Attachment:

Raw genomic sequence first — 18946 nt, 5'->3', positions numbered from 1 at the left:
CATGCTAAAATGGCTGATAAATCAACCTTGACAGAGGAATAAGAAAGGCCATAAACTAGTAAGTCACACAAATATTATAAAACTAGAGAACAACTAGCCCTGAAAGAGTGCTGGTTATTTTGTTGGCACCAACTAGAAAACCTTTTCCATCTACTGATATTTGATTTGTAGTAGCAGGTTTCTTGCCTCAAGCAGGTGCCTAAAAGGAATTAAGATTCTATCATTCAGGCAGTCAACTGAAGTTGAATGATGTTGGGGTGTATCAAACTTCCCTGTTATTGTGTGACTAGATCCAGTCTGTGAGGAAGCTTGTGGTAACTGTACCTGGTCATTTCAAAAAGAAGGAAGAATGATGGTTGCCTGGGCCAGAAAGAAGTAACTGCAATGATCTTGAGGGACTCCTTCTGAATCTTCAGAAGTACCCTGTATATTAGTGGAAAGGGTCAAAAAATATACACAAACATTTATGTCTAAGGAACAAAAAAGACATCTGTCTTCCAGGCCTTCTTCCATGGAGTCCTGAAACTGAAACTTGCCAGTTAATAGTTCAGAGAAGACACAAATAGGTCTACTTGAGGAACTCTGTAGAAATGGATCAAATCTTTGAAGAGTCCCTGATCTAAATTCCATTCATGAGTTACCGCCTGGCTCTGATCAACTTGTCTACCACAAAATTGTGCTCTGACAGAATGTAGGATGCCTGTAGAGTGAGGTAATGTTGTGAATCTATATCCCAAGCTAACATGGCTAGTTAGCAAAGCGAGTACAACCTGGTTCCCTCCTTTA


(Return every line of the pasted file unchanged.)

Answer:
Raw genomic sequence first — 18946 nt, 5'->3', positions numbered from 1 at the left:
CATGCTAAAATGGCTGATAAATCAACCTTGACAGAGGAATAAGAAAGGCCATAAACTAGTAAGTCACACAAATATTATAAAACTAGAGAACAACTAGCCCTGAAAGAGTGCTGGTTATTTTGTTGGCACCAACTAGAAAACCTTTTCCATCTACTGATATTTGATTTGTAGTAGCAGGTTTCTTGCCTCAAGCAGGTGCCTAAAAGGAATTAAGATTCTATCATTCAGGCAGTCAACTGAAGTTGAATGATGTTGGGGTGTATCAAACTTCCCTGTTATTGTGTGACTAGATCCAGTCTGTGAGGAAGCTTGTGGTAACTGTACCTGGTCATTTCAAAAAGAAGGAAGAATGATGGTTGCCTGGGCCAGAAAGAAGTAACTGCAATGATCTTGAGGGACTCCTTCTGAATCTTCAGAAGTACCCTGTATATTAGTGGAAAGGGTCAAAAAATATACACAAACATTTATGTCTAAGGAACAAAAAAGACATCTGTCTTCCAGGCCTTCTTCCATGGAGTCCTGAAACTGAAACTTGCCAGTTAATAGTTCAGAGAAGACACAAATAGGTCTACTTGAGGAACTCTGTAGAAATGGATCAAATCTTTGAAGAGTCCCTGATCTAAATTCCATTCATGAGTTACCGCCTGGCTCTGATCAACTTGTCTACCACAAAATTGTGCTCTGACAGAATGTAGGATGCCTGTAGAGTGAGGTAATGTTGTGAATCTATATCCCAAGCTAACATGGCTAGTTAGCAAAGCGAGTACAACCTGGTTCCCTCCTTTA